Friday, May 6, 2011

Assuming 'The Worst,' LastPass Urges Password Change


In a reaction to Sony's network problems, password-management LastPass has assumed "the worst" from an unexplained network anomaly. As a result, LastPass required its millions of users to change their master passwords, but the response overloaded its servers. LastPass CEO Joe Siegrist admitted his response may have been "too alarmist."

It's the Age of Security Breaches. Password-management service LastPass said Thursday it may have been attacked, and the company issued a warning to users to change their master passwords.

On its company blog, LastPass said it noticed on Tuesday morning a "network Relevant Products/Services traffic anomaly for a few minutes from one of our noncritical machines." It said such anomalies "happen occasionally, and we typically identify them as an employee Relevant Products/Services or an automated script." LastPass provides cross-platform storage Relevant Products/Services of passwords.

'Going To Be Paranoid'

But, the company said, it couldn't locate the root cause for this anomaly. It then found a "similar but smaller matching traffic anomaly from one of our databases in the opposite direction," meaning traffic received by the server Relevant Products/Services.

Since it couldn't account for the issue, LastPass said it was "going to be paranoid and assume the worst" -- namely, that the database had been accessed.

The company said users who have a "strong, non-dictionary-based password or passphrase" shouldn't be impacted. If there is a threat, the company said, it's that someone will try to crack passwords using dictionary words.

But, to be safe, the company at first required all users to change their master passwords, and to do so either by using a previously used IP address -- meaning logging on from the same network connection as was previously used -- or validating an e-mail address.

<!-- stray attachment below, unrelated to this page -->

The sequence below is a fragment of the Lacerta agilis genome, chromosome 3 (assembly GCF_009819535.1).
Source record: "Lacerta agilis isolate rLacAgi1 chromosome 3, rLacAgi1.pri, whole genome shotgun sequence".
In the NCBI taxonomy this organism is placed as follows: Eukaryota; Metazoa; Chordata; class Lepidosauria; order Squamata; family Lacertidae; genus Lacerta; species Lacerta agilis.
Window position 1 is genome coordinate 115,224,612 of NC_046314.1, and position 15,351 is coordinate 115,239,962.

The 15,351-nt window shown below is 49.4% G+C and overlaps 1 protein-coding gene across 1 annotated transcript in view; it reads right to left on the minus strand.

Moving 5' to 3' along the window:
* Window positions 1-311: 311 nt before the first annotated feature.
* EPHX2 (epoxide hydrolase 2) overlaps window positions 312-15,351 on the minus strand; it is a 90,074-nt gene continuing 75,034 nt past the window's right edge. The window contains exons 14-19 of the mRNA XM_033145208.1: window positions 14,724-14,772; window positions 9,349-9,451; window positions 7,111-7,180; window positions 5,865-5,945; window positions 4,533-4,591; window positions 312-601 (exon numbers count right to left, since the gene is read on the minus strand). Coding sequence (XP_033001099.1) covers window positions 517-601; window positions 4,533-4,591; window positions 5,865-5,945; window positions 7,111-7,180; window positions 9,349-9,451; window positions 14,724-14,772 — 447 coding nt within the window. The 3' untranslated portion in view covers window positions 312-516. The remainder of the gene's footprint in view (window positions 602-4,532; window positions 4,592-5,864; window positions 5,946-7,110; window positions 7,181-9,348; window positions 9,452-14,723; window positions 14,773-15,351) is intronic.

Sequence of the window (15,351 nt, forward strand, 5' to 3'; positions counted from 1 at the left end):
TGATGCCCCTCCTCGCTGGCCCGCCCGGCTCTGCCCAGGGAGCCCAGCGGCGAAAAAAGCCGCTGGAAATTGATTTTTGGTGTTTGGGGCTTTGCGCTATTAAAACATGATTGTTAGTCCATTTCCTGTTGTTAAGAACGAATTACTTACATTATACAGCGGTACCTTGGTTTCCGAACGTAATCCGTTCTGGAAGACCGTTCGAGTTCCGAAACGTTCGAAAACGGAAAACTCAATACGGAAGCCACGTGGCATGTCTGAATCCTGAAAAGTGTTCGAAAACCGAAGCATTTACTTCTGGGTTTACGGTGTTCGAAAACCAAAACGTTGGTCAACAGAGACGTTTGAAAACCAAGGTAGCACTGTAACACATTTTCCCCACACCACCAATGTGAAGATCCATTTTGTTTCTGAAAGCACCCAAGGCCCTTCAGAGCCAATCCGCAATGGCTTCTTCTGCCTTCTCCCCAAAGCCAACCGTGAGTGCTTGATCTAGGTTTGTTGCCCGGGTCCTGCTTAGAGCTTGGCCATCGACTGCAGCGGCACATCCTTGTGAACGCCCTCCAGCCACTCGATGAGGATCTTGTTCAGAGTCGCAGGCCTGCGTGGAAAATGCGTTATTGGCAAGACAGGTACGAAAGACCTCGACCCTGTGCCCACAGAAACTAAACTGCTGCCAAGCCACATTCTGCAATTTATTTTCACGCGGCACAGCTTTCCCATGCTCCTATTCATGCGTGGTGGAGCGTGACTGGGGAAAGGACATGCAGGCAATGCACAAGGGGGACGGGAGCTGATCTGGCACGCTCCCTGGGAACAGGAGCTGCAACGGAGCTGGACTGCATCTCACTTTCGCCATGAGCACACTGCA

The directive to its millions of users, however, overloaded the company's servers. To avoid overload, the company has allowed people to let the company know if their master password is non-dictionary-based and therefore not in need of changing, in addition to other ways of communicating with the company.

Possibly 'Too Alarmist'

LastPass CEO Joe Siegrist has told news media that he may have been "too alarmist" in his response. He indicated that the anomaly was the transfer of a substantial amount of data Relevant Products/Services between machines that wouldn't normally show such traffic.

But the continuing saga of Sony's networks has made companies very aware of the need to speedily respond to possible intrusions. Starting on April 20, Sony's PlayStation Network, Qriocity music service, and Sony Online Entertainment networks have been down because of what Sony has described as an "external intrusion."

Days after the initial outage, Sony revealed that confidential data from millions of users may have been taken -- possibly as many as 100 million users, which would make it the largest ID theft in history.

The size of the potential ID heist, and Sony's slow response in directly informing users, has elicited a storm of investigations and criticism. A congressional subcommittee, the New York attorney general, at least one U.S. senator, and a privacy official in Germany have either begun investigations or asked for more information, and at least two class-action suits have been filed.

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